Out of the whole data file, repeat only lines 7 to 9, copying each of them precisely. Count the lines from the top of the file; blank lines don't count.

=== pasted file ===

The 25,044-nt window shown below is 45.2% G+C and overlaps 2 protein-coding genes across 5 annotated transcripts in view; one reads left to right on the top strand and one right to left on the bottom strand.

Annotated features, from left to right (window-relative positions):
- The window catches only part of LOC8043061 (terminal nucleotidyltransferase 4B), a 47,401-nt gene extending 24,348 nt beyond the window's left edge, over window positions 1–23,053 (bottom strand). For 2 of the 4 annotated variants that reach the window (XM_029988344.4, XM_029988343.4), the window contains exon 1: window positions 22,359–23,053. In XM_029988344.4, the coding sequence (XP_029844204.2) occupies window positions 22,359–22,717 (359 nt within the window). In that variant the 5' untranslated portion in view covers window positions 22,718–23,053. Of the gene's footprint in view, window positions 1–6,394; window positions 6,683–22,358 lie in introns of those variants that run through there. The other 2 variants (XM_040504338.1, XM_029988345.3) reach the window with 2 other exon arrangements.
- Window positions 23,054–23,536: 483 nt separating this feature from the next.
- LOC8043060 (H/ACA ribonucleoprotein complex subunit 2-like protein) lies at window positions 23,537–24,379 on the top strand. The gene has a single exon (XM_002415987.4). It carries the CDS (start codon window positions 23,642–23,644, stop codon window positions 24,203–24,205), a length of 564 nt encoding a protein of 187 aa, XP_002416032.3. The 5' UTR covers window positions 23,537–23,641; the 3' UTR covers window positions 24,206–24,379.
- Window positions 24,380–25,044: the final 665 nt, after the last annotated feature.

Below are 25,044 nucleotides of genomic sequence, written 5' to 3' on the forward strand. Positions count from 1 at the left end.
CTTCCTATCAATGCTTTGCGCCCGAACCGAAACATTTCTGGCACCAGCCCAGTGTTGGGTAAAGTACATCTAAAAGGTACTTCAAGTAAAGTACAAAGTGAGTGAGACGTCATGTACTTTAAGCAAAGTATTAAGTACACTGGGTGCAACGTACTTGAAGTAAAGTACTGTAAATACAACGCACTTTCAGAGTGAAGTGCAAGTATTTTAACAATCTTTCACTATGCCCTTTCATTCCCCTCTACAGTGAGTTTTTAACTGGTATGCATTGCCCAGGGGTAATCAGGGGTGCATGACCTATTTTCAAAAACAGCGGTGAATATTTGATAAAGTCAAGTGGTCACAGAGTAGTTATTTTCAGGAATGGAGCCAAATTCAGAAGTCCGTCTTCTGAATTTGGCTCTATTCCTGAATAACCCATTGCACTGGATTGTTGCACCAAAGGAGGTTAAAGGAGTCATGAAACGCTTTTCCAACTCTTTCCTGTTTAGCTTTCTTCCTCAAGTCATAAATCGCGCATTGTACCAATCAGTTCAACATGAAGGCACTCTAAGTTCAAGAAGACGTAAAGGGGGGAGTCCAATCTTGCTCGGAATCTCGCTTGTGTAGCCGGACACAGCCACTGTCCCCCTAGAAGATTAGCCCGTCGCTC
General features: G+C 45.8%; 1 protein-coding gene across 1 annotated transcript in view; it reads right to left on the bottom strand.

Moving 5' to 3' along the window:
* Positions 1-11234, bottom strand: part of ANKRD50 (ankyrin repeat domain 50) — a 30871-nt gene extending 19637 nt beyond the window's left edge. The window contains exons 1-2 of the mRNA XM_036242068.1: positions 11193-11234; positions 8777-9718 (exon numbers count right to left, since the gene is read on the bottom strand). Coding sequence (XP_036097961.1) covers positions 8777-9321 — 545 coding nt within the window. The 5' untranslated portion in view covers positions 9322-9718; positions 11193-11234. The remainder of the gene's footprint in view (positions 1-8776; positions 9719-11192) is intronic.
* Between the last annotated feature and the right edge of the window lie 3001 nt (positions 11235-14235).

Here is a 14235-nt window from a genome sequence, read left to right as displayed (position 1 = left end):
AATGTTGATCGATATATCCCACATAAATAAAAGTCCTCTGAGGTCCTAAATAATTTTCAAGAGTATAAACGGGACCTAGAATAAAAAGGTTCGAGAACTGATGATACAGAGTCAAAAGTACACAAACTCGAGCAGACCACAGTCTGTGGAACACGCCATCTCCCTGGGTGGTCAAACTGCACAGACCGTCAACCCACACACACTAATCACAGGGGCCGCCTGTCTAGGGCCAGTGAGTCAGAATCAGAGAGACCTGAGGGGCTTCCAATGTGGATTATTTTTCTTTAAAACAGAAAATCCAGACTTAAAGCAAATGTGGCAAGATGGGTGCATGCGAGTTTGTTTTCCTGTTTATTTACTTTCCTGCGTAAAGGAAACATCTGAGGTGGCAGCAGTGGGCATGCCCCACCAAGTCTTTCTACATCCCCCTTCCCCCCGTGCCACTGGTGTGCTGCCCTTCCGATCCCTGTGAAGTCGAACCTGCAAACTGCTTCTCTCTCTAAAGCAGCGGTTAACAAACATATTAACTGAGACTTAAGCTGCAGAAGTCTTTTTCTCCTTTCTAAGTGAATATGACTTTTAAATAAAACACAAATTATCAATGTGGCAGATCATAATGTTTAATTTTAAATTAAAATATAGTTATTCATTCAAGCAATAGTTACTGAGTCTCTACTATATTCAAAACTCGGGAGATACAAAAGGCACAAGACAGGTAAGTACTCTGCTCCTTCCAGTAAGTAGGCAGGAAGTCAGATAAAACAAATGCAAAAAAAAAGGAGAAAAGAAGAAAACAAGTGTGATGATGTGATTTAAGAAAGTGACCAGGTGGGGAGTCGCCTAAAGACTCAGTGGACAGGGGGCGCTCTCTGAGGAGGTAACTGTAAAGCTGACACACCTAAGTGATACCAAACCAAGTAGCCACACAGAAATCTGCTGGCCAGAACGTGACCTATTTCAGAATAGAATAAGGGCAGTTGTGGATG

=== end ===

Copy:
Below are 25,044 nucleotides of genomic sequence, written 5' to 3' on the forward strand. Positions count from 1 at the left end.
CTTCCTATCAATGCTTTGCGCCCGAACCGAAACATTTCTGGCACCAGCCCAGTGTTGGGTAAAGTACATCTAAAAGGTACTTCAAGTAAAGTACAAAGTGAGTGAGACGTCATGTACTTTAAGCAAAGTATTAAGTACACTGGGTGCAACGTACTTGAAGTAAAGTACTGTAAATACAACGCACTTTCAGAGTGAAGTGCAAGTATTTTAACAATCTTTCACTATGCCCTTTCATTCCCCTCTACAGTGAGTTTTTAACTGGTATGCATTGCCCAGGGGTAATCAGGGGTGCATGACCTATTTTCAAAAACAGCGGTGAATATTTGATAAAGTCAAGTGGTCACAGAGTAGTTATTTTCAGGAATGGAGCCAAATTCAGAAGTCCGTCTTCTGAATTTGGCTCTATTCCTGAATAACCCATTGCACTGGATTGTTGCACCAAAGGAGGTTAAAGGAGTCATGAAACGCTTTTCCAACTCTTTCCTGTTTAGCTTTCTTCCTCAAGTCATAAATCGCGCATTGTACCAATCAGTTCAACATGAAGGCACTCTAAGTTCAAGAAGACGTAAAGGGGGGAGTCCAATCTTGCTCGGAATCTCGCTTGTGTAGCCGGACACAGCCACTGTCCCCCTAGAAGATTAGCCCGTCGCTC
General features: G+C 45.8%; 1 protein-coding gene across 1 annotated transcript in view; it reads right to left on the bottom strand.